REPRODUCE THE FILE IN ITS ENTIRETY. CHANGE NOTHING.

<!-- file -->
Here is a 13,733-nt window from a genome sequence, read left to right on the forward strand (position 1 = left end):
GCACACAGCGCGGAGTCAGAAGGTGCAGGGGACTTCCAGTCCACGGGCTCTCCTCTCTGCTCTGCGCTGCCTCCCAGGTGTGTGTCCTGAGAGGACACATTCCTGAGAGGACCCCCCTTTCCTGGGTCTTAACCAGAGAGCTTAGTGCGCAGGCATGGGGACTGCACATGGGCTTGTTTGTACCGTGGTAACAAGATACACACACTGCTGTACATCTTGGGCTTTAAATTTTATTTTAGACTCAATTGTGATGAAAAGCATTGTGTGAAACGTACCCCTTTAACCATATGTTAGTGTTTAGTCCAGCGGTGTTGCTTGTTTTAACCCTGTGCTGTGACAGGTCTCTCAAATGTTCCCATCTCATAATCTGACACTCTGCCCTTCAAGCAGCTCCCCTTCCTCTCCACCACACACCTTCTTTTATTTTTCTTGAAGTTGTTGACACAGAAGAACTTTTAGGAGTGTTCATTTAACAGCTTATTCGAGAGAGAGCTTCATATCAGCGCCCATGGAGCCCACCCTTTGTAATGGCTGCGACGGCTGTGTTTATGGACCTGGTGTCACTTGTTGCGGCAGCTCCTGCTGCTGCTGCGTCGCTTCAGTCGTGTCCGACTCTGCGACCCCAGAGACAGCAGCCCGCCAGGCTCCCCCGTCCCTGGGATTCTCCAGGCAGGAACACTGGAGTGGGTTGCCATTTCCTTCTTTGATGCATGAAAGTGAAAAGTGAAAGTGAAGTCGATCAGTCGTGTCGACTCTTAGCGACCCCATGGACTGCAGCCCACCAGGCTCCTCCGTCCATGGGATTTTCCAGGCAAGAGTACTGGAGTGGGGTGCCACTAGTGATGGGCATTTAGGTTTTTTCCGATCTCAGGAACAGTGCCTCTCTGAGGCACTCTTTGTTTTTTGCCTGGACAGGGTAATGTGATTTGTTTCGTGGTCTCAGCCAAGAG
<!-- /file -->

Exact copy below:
Here is a 13,733-nt window from a genome sequence, read left to right on the forward strand (position 1 = left end):
GCACACAGCGCGGAGTCAGAAGGTGCAGGGGACTTCCAGTCCACGGGCTCTCCTCTCTGCTCTGCGCTGCCTCCCAGGTGTGTGTCCTGAGAGGACACATTCCTGAGAGGACCCCCCTTTCCTGGGTCTTAACCAGAGAGCTTAGTGCGCAGGCATGGGGACTGCACATGGGCTTGTTTGTACCGTGGTAACAAGATACACACACTGCTGTACATCTTGGGCTTTAAATTTTATTTTAGACTCAATTGTGATGAAAAGCATTGTGTGAAACGTACCCCTTTAACCATATGTTAGTGTTTAGTCCAGCGGTGTTGCTTGTTTTAACCCTGTGCTGTGACAGGTCTCTCAAATGTTCCCATCTCATAATCTGACACTCTGCCCTTCAAGCAGCTCCCCTTCCTCTCCACCACACACCTTCTTTTATTTTTCTTGAAGTTGTTGACACAGAAGAACTTTTAGGAGTGTTCATTTAACAGCTTATTCGAGAGAGAGCTTCATATCAGCGCCCATGGAGCCCACCCTTTGTAATGGCTGCGACGGCTGTGTTTATGGACCTGGTGTCACTTGTTGCGGCAGCTCCTGCTGCTGCTGCGTCGCTTCAGTCGTGTCCGACTCTGCGACCCCAGAGACAGCAGCCCGCCAGGCTCCCCCGTCCCTGGGATTCTCCAGGCAGGAACACTGGAGTGGGTTGCCATTTCCTTCTTTGATGCATGAAAGTGAAAAGTGAAAGTGAAGTCGATCAGTCGTGTCGACTCTTAGCGACCCCATGGACTGCAGCCCACCAGGCTCCTCCGTCCATGGGATTTTCCAGGCAAGAGTACTGGAGTGGGGTGCCACTAGTGATGGGCATTTAGGTTTTTTCCGATCTCAGGAACAGTGCCTCTCTGAGGCACTCTTTGTTTTTTGCCTGGACAGGGTAATGTGATTTGTTTCGTGGTCTCAGCCAAGAG